I am always impressed by how Rhino’s command search adapts over time and brings to the top the commands you use often, so after a while you only have to type a few letters usually and get the command you want.
That would be so good to have in GH as well. I would say that even as a pro GH user you still only use about 10% of the nodes 90% of the time. Yet some commands you use constantly like “list item” are particularly annoying. Often times you need to basically write down the whole command, even though you use it all the time.
Searching for “list item”. Typing “lis” so far so good:
When you get to “list” there are actually LESS options that start with “list” then before and list item actually disappears from the list:
Then you add the i and type “list i” and now list item reappears although it should clearly be the “best” match:
All of a sudden as you think the search should get MORE specific, it actually seems to get LESS specific.
Construct Domain is another good example. Its the “construct …” node I use by far the much, yet when I type it I get 12 options I never use.
Lastly the search algorithm just doesn’t seem to be working in a way that I find logical. I know a lot of algorithms dont work as our human logic would assume, but there has to be a better search algorithm.
So I would really like it if a) GH can remember what commands we use often and give them a higher weight the same way Rhino does and b) GH uses a search algorithm which aligns a bit more with how we expect to find things.
if you type “list i” then list item is at position 7, yet when you type “item l” it is position 1. In other cases it doesn’t have that inversion.
Like when you type “domain construct” then it still puts “domain” at position 1 and “construct domain” always stays at position 2.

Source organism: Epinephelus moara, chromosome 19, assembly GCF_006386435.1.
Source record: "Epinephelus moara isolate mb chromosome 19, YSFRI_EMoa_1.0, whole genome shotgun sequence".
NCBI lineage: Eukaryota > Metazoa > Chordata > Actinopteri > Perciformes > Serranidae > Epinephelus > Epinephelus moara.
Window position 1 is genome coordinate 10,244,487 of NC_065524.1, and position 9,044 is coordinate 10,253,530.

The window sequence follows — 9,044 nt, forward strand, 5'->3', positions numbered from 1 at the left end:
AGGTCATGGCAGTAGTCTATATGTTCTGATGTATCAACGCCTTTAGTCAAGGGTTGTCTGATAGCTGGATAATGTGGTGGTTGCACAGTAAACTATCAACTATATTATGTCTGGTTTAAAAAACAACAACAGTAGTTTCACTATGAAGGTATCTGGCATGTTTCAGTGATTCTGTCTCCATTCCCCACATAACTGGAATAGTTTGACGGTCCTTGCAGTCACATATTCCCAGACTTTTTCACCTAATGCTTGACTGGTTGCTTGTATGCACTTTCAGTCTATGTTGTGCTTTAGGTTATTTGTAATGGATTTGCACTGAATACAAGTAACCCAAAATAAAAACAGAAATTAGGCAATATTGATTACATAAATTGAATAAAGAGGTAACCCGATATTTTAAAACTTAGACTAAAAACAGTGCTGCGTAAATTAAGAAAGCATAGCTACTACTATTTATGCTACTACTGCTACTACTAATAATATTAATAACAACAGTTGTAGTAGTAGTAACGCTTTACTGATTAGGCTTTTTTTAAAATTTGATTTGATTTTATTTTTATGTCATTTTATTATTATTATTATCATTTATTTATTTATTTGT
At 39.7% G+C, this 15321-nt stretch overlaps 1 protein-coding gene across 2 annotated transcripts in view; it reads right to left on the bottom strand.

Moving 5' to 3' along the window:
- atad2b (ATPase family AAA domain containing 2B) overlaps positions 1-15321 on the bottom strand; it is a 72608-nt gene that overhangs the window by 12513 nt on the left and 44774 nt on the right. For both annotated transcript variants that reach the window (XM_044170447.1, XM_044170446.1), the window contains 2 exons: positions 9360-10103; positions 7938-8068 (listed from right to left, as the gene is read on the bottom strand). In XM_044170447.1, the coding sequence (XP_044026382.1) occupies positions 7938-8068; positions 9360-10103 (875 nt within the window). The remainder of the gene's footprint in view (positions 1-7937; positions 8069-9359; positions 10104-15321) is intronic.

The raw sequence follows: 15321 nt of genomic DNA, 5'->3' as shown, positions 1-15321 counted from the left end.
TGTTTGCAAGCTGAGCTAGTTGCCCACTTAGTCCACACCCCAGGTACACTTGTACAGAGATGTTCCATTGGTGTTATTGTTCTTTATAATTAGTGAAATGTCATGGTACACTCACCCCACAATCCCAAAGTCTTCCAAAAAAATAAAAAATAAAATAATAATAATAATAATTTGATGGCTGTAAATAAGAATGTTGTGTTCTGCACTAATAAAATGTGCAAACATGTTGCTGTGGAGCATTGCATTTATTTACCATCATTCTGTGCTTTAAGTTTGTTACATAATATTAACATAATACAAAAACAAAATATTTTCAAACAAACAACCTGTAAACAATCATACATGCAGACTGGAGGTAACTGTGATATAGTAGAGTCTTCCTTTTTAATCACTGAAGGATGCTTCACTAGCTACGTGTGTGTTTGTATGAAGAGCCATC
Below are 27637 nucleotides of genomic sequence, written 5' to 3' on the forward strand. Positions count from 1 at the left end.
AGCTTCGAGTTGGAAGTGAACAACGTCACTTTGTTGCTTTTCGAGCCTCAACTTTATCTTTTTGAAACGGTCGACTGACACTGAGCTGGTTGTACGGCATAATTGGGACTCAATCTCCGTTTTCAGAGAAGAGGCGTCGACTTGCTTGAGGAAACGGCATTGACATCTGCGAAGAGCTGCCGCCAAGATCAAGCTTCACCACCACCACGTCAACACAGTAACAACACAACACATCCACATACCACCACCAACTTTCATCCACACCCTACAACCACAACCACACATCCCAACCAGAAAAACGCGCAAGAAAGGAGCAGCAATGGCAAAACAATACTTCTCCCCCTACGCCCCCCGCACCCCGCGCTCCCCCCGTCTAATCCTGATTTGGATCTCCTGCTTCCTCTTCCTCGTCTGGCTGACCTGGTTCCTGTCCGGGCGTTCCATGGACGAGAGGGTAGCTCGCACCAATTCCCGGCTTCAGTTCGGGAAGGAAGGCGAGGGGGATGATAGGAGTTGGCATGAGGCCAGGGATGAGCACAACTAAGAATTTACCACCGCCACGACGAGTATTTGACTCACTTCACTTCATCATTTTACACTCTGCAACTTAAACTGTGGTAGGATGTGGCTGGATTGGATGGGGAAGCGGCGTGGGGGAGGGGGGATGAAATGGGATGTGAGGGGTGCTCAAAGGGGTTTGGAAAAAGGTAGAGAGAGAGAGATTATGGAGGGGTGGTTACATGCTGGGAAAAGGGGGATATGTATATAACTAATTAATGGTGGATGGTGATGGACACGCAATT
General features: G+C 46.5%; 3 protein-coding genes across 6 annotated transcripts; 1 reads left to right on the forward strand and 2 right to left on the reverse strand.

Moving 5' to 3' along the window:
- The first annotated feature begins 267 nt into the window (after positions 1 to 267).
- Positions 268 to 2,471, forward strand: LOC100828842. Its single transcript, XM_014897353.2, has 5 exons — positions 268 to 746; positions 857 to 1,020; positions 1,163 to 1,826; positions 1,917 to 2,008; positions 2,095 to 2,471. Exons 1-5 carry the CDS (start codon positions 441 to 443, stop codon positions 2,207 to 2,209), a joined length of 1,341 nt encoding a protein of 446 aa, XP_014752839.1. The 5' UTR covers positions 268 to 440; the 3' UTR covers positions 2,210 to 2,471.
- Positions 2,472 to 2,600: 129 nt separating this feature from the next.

So definitely something in the matching distance calculation that does not align with how we think it should match.
Maybe a phonetic search algorithm would be better here, since it will also mean that slight typos or other phonetic misspellings still surface the right commands, especially since GH has a lot of international users.
Is there a list of all the commands in GH that we can get somewhere to test out which search algorithm would be better?
You can get a list of all loaded components like this:
private void RunScript(ref object Names, ref object NickNames)
var objects = Grasshopper.Instances.ComponentServer.ObjectProxies;
var names = new List<string>();
var nickNames = new List<string>();
foreach(var obj in objects)
var desc = obj.Desc;
Names = names;
NickNames = nickNames;
Here I tried to experience how it would feel using String.StartsWith to search for components:
(19.9 KB) (RealTimeTextBox
Do right click on an icon in the components ribbon > Component alias > Set your search name for that component. Now you can find that component in the component search box using your custom name.
For me the component searcher is one of the most incomplete functionalities of GH, perhaps the most important one. The experience could really be improved a lot by enhancing this, and it has a huge margin to be improved. Instead of being based on name matching, it should be based on a scoring system that not only takes into account the characters, but also, as you say, the frequency, or the context of the document or all the metadata that the components can have (like category, subcategory, and others that could be added). And aliases should have a more global support, like taggers or hashtags, nested alisases and it should be easy to tag more than one component at the same time.
When you have a lot of things that are so similar to each other, with hierarchies and other relationships, a graph database type solution can give incredible support in addition to providing other features such as smart recommendations and analysis.
FWIW, adapting to the search limitations I have learned to (in this case) skip the “list” part and go directly for “item” part of the component name, like so:
Just thought I’d have a brief look online on “string search algorithms”. I didn’t think it would be such a rabbit hole and so many different algorithms. Holy shit!
So yeah, its definitely not for a lack of other options to try. The current algorithm at least is pretty unintuitive.